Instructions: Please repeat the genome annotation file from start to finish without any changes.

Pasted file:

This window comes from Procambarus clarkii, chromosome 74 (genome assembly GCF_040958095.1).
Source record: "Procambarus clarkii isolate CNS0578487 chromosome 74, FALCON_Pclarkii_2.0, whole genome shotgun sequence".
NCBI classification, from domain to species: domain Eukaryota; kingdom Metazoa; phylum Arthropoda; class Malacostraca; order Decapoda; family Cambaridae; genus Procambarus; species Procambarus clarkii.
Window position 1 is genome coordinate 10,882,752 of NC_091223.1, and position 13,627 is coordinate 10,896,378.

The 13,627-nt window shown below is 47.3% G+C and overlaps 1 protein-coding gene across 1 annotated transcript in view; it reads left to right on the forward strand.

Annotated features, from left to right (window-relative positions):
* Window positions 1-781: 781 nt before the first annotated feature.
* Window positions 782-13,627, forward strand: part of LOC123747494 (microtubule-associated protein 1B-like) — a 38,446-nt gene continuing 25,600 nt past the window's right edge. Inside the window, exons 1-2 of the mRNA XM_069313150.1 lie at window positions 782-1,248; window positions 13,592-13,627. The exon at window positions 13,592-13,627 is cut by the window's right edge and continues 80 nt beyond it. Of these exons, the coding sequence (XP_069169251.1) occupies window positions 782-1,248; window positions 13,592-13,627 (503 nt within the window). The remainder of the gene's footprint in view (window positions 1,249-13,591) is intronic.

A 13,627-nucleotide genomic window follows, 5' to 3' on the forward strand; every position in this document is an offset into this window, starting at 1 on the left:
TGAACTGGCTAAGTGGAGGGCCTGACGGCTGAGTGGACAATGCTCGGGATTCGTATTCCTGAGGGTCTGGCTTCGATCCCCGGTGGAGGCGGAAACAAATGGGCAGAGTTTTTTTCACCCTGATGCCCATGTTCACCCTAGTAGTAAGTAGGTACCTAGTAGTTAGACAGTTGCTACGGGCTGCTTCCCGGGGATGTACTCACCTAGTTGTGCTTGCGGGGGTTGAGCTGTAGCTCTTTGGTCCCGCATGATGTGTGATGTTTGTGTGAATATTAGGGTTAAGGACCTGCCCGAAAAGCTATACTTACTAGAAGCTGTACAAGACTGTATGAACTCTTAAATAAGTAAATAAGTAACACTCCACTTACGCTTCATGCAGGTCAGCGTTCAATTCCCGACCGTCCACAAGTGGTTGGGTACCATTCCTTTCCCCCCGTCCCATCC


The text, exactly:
This window comes from Procambarus clarkii, chromosome 74 (genome assembly GCF_040958095.1).
Source record: "Procambarus clarkii isolate CNS0578487 chromosome 74, FALCON_Pclarkii_2.0, whole genome shotgun sequence".
NCBI classification, from domain to species: domain Eukaryota; kingdom Metazoa; phylum Arthropoda; class Malacostraca; order Decapoda; family Cambaridae; genus Procambarus; species Procambarus clarkii.
Window position 1 is genome coordinate 10,882,752 of NC_091223.1, and position 13,627 is coordinate 10,896,378.

The 13,627-nt window shown below is 47.3% G+C and overlaps 1 protein-coding gene across 1 annotated transcript in view; it reads left to right on the forward strand.

Annotated features, from left to right (window-relative positions):
* Window positions 1-781: 781 nt before the first annotated feature.
* Window positions 782-13,627, forward strand: part of LOC123747494 (microtubule-associated protein 1B-like) — a 38,446-nt gene continuing 25,600 nt past the window's right edge. Inside the window, exons 1-2 of the mRNA XM_069313150.1 lie at window positions 782-1,248; window positions 13,592-13,627. The exon at window positions 13,592-13,627 is cut by the window's right edge and continues 80 nt beyond it. Of these exons, the coding sequence (XP_069169251.1) occupies window positions 782-1,248; window positions 13,592-13,627 (503 nt within the window). The remainder of the gene's footprint in view (window positions 1,249-13,591) is intronic.

A 13,627-nucleotide genomic window follows, 5' to 3' on the forward strand; every position in this document is an offset into this window, starting at 1 on the left:
TGAACTGGCTAAGTGGAGGGCCTGACGGCTGAGTGGACAATGCTCGGGATTCGTATTCCTGAGGGTCTGGCTTCGATCCCCGGTGGAGGCGGAAACAAATGGGCAGAGTTTTTTTCACCCTGATGCCCATGTTCACCCTAGTAGTAAGTAGGTACCTAGTAGTTAGACAGTTGCTACGGGCTGCTTCCCGGGGATGTACTCACCTAGTTGTGCTTGCGGGGGTTGAGCTGTAGCTCTTTGGTCCCGCATGATGTGTGATGTTTGTGTGAATATTAGGGTTAAGGACCTGCCCGAAAAGCTATACTTACTAGAAGCTGTACAAGACTGTATGAACTCTTAAATAAGTAAATAAGTAACACTCCACTTACGCTTCATGCAGGTCAGCGTTCAATTCCCGACCGTCCACAAGTGGTTGGGTACCATTCCTTTCCCCCCGTCCCATCC